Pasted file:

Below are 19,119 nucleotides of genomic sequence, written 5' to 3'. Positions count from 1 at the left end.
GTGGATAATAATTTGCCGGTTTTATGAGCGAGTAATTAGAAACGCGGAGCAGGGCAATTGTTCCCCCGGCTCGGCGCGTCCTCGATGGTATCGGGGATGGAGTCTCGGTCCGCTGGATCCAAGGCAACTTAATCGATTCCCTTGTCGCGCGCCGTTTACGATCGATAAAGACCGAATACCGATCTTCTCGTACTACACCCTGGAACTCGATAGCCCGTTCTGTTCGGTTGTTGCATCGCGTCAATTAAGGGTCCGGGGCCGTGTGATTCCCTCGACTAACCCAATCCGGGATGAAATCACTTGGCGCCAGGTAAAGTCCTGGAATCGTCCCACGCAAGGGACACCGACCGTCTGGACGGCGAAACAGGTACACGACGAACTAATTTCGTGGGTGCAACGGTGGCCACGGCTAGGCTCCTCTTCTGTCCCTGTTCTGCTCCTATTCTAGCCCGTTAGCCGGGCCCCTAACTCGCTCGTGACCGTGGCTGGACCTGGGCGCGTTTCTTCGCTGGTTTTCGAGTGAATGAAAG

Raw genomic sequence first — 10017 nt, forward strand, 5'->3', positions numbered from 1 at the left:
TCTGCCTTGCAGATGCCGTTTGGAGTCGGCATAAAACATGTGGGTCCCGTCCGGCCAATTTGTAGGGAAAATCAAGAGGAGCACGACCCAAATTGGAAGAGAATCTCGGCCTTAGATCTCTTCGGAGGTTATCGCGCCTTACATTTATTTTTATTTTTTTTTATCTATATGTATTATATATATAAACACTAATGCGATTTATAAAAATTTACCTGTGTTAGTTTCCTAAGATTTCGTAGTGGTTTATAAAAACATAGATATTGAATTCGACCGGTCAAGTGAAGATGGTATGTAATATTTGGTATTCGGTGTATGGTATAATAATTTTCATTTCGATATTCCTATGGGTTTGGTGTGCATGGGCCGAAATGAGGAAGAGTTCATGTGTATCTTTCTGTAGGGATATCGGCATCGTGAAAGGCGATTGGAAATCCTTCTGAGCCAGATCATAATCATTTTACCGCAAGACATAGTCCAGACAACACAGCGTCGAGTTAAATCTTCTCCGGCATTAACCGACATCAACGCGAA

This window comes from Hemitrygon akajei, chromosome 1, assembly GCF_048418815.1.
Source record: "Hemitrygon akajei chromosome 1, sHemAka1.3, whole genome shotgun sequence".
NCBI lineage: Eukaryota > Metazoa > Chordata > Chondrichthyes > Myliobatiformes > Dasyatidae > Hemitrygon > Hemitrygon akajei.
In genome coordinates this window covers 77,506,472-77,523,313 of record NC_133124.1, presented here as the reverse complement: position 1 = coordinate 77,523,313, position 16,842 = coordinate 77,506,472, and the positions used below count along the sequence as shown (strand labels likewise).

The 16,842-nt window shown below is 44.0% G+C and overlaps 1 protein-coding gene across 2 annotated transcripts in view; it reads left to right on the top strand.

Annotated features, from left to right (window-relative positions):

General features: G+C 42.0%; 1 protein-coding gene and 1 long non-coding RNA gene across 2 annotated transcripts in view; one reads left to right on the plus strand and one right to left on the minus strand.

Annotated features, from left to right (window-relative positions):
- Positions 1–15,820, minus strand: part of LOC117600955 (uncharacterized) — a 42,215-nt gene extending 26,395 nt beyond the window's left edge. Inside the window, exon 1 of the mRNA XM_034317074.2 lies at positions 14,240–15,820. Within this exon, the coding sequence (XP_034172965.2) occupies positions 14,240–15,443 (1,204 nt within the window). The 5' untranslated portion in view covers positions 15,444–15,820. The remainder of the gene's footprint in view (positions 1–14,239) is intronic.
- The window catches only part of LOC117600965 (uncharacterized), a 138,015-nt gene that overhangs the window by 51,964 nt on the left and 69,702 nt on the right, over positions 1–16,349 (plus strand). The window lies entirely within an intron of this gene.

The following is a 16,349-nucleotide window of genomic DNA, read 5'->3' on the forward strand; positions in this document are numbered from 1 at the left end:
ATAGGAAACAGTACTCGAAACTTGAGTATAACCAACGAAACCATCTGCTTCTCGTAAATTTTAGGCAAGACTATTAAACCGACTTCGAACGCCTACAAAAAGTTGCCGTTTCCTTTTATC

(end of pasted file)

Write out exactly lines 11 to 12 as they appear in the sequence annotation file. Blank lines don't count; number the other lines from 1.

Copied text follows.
General features: G+C 42.0%; 1 protein-coding gene and 1 long non-coding RNA gene across 2 annotated transcripts in view; one reads left to right on the plus strand and one right to left on the minus strand.

Annotated features, from left to right (window-relative positions):